My biggest disappointment in the film is the lack of detail on training--absent my comment and my direct experience, no one would know they got advanced meterology training, or that their initial southern pick went against everything they were taught (the wind rotates counter-clockwise). Nor did I learn anything of other training.
From talking to them I learned far more about the training and the details of equipping the boat, e.g. they were each allowed one small sack of personal items, and as the boat was put together there were furious arguments about the exact weight of the navigation light at the top of the mast, and the weight of the wire from the light to the power source. That is the kind of stuff I was hoping would be in this film.
So a bit disappointing, but a superb contribution and one that I would recommend as a gift to any aspiring sailor from high school onwards.
Other DVDs in my sailing library (see my Amazon List): Volvo Round the World Race: The SEB Stopover Reports. Racing To Win with Gary Jobson
Blu-ray: This film may not be for everyone but I found the d
Dennis A. Amith (kndy) | California | 06/16/2009
(4 out of 5 stars)
"The Transpacific Yacht Race, a race featuring competitors from all over the globe as they start from Point Fermin (southern edge of Los Angeles) and travel through the Pacific Ocean through unforeseen weather conditions and try to reach their goal in Hawaii. A 2,225 nautical mile contest that is known for its challenge, its adventure and teamwork as everyone aspires for excellence.
Executive producers Roy E. Disney who has been part of the Transpac Yacht Race since 1975 and Leslie DeMeuse (who works as an ESPN producer) who also participated in sailing competitions when she was a teenager are passionate about this race and came up with an idea of what if they can find 11 young rookie sailors who had to work together and compete in the 2007 Transpac Yacht Race.
"morning light" is a documentary directed by Mark Monroe and feature cinematography by Josef Nalevansky. The documentary is based upon Disney and his staff finding the young men and women who have sailing experience from college, those who were determined to compete in a professional race.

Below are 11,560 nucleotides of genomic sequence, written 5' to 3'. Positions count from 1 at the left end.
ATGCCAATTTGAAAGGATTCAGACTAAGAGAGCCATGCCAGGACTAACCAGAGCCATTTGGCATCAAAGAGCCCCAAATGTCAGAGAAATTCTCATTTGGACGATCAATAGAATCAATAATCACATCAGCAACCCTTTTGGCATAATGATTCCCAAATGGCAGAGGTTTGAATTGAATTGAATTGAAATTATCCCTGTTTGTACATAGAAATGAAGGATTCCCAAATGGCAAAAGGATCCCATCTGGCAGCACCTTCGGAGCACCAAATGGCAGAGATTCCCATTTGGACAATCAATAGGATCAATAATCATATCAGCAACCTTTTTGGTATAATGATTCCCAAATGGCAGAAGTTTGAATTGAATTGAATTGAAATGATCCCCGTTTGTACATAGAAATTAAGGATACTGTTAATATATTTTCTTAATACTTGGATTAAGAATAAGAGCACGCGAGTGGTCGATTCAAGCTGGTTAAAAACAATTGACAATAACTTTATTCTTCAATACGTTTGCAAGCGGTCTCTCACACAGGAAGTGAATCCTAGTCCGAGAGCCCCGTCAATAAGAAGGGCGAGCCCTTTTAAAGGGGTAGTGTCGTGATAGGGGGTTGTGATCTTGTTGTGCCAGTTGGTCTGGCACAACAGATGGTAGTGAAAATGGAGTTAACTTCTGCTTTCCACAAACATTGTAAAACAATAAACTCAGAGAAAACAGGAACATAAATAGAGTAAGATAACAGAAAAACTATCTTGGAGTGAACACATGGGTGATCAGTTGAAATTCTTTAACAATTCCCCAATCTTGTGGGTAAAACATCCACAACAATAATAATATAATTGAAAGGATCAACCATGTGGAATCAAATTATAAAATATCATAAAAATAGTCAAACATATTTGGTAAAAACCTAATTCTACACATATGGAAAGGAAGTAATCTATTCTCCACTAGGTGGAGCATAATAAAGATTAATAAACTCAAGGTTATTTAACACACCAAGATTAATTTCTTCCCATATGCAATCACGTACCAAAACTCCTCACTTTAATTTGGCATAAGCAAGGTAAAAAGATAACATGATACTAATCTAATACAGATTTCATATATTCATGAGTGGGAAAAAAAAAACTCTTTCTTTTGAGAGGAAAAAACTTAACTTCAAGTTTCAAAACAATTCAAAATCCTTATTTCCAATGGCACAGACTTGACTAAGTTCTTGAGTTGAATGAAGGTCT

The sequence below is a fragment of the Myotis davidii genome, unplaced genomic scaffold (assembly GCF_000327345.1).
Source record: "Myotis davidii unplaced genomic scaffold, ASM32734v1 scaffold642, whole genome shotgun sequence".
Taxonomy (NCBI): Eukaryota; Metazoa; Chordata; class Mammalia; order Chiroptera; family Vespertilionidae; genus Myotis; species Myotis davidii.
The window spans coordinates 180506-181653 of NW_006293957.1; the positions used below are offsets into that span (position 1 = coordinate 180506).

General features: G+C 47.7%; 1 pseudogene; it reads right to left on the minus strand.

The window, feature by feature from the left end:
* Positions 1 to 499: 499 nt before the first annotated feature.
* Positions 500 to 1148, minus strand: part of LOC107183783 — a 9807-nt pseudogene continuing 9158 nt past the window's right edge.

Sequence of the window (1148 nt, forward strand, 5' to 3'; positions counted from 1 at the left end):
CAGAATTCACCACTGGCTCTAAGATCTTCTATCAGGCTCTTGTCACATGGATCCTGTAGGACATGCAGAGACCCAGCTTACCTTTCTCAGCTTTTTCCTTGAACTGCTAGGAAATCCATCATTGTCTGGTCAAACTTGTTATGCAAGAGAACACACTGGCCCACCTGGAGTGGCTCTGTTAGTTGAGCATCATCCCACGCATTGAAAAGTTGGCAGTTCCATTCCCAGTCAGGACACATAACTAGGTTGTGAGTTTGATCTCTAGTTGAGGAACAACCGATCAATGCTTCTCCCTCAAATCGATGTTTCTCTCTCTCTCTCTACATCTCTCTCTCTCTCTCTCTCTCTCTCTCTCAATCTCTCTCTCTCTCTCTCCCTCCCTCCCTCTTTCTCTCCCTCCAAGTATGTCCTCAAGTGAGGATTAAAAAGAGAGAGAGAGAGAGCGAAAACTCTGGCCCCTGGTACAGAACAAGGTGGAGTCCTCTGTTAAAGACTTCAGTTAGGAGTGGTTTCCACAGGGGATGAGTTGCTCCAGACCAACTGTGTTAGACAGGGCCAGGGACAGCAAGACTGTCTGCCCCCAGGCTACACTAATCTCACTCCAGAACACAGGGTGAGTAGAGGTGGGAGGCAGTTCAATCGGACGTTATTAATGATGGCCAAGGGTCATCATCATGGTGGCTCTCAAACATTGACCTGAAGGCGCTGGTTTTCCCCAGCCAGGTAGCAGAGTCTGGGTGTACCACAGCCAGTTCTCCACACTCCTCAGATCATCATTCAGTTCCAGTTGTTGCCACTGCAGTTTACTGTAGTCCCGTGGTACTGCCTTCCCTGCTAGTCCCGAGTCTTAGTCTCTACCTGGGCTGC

From 538 applicants down to the initial 30 people invited to Long Beach, California and become part of a small competition trials to determine the applicants strength and weaknesses. From these 30 competitors, Roy Disney, Leslie DeMeuse and sailing master Robbie Haines and crew decide on the the final 15 who were then invited to train in Honolulu, Hawaii and undergo intensive training. These young men and women range from the age of 18 through 23 years old.
After the training, the team leaders will need to determine who will be part of the final eleven who would compete and then prepare for their 2,225 mile competition as they get to ride the 52-foot high, high performance sloop known as "morning light".
The documentary shows us the men and women who go through training in Hawaii and have to learn safety (several professionals have died in Transpac Yacht Race competitions due to unforeseen weather conditions and inadequate safety preparation), due to the demands of the boat and having to continually grind and lift objects, they need to be in their best shape and to do things quickly.
Although the main 15 people get along, we see a few individuals who face major challenges. One sailor goes off to the ski slopes during her training off day and ends up breaking her wrist. Now she is in the risk of not being able to compete professionally. Another sailor has problems swimming and now he is in jeopardy of not making the team. And just the sense of competition of which person will lead the team, who will take what position and then having to decide which of the four people will be cut from the final 11.
And once the race does start, they must work together and make wise decisions in their first professional race.